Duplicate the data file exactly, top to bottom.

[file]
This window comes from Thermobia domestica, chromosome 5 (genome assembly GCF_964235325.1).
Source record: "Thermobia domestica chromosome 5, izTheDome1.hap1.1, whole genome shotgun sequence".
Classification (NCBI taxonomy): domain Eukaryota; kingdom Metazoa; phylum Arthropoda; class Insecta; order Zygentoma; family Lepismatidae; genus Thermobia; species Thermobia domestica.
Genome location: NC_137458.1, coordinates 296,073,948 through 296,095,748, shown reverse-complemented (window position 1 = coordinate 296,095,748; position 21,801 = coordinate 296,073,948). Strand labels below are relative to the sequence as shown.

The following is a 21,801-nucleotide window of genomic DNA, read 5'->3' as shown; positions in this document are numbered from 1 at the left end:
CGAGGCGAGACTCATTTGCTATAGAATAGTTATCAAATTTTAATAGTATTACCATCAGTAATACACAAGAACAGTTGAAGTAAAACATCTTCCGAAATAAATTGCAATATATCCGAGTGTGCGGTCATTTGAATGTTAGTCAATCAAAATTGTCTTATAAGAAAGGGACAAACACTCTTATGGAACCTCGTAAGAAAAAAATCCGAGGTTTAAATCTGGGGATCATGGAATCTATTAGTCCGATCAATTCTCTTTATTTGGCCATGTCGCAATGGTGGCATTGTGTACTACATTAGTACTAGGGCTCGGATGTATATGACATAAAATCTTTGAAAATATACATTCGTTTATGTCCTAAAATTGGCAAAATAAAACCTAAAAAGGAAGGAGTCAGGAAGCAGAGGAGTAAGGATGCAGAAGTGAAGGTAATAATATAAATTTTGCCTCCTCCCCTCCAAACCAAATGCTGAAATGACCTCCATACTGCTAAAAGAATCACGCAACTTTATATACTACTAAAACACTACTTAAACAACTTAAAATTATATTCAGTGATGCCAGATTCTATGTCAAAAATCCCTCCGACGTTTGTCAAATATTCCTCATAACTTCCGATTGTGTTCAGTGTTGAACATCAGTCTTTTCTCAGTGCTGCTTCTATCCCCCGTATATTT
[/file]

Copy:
This window comes from Thermobia domestica, chromosome 5 (genome assembly GCF_964235325.1).
Source record: "Thermobia domestica chromosome 5, izTheDome1.hap1.1, whole genome shotgun sequence".
Classification (NCBI taxonomy): domain Eukaryota; kingdom Metazoa; phylum Arthropoda; class Insecta; order Zygentoma; family Lepismatidae; genus Thermobia; species Thermobia domestica.
Genome location: NC_137458.1, coordinates 296,073,948 through 296,095,748, shown reverse-complemented (window position 1 = coordinate 296,095,748; position 21,801 = coordinate 296,073,948). Strand labels below are relative to the sequence as shown.

The following is a 21,801-nucleotide window of genomic DNA, read 5'->3' as shown; positions in this document are numbered from 1 at the left end:
CGAGGCGAGACTCATTTGCTATAGAATAGTTATCAAATTTTAATAGTATTACCATCAGTAATACACAAGAACAGTTGAAGTAAAACATCTTCCGAAATAAATTGCAATATATCCGAGTGTGCGGTCATTTGAATGTTAGTCAATCAAAATTGTCTTATAAGAAAGGGACAAACACTCTTATGGAACCTCGTAAGAAAAAAATCCGAGGTTTAAATCTGGGGATCATGGAATCTATTAGTCCGATCAATTCTCTTTATTTGGCCATGTCGCAATGGTGGCATTGTGTACTACATTAGTACTAGGGCTCGGATGTATATGACATAAAATCTTTGAAAATATACATTCGTTTATGTCCTAAAATTGGCAAAATAAAACCTAAAAAGGAAGGAGTCAGGAAGCAGAGGAGTAAGGATGCAGAAGTGAAGGTAATAATATAAATTTTGCCTCCTCCCCTCCAAACCAAATGCTGAAATGACCTCCATACTGCTAAAAGAATCACGCAACTTTATATACTACTAAAACACTACTTAAACAACTTAAAATTATATTCAGTGATGCCAGATTCTATGTCAAAAATCCCTCCGACGTTTGTCAAATATTCCTCATAACTTCCGATTGTGTTCAGTGTTGAACATCAGTCTTTTCTCAGTGCTGCTTCTATCCCCCGTATATTT